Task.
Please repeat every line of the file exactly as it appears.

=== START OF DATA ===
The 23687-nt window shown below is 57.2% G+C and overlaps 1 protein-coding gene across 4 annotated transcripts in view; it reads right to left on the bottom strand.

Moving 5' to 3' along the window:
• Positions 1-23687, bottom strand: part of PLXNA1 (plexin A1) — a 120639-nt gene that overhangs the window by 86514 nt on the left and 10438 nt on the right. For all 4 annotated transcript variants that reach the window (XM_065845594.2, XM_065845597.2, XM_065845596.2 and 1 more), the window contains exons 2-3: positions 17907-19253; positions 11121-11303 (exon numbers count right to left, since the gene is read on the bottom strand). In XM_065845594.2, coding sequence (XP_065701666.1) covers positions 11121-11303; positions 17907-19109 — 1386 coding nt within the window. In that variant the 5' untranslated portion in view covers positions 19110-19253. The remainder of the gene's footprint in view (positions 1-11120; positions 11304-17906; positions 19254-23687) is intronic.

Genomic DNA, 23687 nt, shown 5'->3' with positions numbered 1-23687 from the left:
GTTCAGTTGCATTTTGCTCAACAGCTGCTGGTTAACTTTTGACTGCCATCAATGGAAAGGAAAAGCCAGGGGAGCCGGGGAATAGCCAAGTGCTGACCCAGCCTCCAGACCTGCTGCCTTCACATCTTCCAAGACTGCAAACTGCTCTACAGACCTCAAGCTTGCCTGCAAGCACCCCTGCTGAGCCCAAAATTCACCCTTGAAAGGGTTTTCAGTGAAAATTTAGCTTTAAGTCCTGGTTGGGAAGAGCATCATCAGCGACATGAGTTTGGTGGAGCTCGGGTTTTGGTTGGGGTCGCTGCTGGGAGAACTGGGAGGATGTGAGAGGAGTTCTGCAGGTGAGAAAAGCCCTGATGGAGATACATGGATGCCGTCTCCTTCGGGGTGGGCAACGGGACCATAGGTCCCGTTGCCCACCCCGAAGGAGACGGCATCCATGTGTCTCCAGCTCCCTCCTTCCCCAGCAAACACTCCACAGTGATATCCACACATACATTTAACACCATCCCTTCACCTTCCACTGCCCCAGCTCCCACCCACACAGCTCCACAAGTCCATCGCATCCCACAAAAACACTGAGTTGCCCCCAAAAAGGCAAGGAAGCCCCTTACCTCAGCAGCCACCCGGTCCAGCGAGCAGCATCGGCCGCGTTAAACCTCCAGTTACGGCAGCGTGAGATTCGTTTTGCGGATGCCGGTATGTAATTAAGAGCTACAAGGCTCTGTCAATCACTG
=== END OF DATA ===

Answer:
The 23687-nt window shown below is 57.2% G+C and overlaps 1 protein-coding gene across 4 annotated transcripts in view; it reads right to left on the bottom strand.

Moving 5' to 3' along the window:
• Positions 1-23687, bottom strand: part of PLXNA1 (plexin A1) — a 120639-nt gene that overhangs the window by 86514 nt on the left and 10438 nt on the right. For all 4 annotated transcript variants that reach the window (XM_065845594.2, XM_065845597.2, XM_065845596.2 and 1 more), the window contains exons 2-3: positions 17907-19253; positions 11121-11303 (exon numbers count right to left, since the gene is read on the bottom strand). In XM_065845594.2, coding sequence (XP_065701666.1) covers positions 11121-11303; positions 17907-19109 — 1386 coding nt within the window. In that variant the 5' untranslated portion in view covers positions 19110-19253. The remainder of the gene's footprint in view (positions 1-11120; positions 11304-17906; positions 19254-23687) is intronic.

Genomic DNA, 23687 nt, shown 5'->3' with positions numbered 1-23687 from the left:
GTTCAGTTGCATTTTGCTCAACAGCTGCTGGTTAACTTTTGACTGCCATCAATGGAAAGGAAAAGCCAGGGGAGCCGGGGAATAGCCAAGTGCTGACCCAGCCTCCAGACCTGCTGCCTTCACATCTTCCAAGACTGCAAACTGCTCTACAGACCTCAAGCTTGCCTGCAAGCACCCCTGCTGAGCCCAAAATTCACCCTTGAAAGGGTTTTCAGTGAAAATTTAGCTTTAAGTCCTGGTTGGGAAGAGCATCATCAGCGACATGAGTTTGGTGGAGCTCGGGTTTTGGTTGGGGTCGCTGCTGGGAGAACTGGGAGGATGTGAGAGGAGTTCTGCAGGTGAGAAAAGCCCTGATGGAGATACATGGATGCCGTCTCCTTCGGGGTGGGCAACGGGACCATAGGTCCCGTTGCCCACCCCGAAGGAGACGGCATCCATGTGTCTCCAGCTCCCTCCTTCCCCAGCAAACACTCCACAGTGATATCCACACATACATTTAACACCATCCCTTCACCTTCCACTGCCCCAGCTCCCACCCACACAGCTCCACAAGTCCATCGCATCCCACAAAAACACTGAGTTGCCCCCAAAAAGGCAAGGAAGCCCCTTACCTCAGCAGCCACCCGGTCCAGCGAGCAGCATCGGCCGCGTTAAACCTCCAGTTACGGCAGCGTGAGATTCGTTTTGCGGATGCCGGTATGTAATTAAGAGCTACAAGGCTCTGTCAATCACTG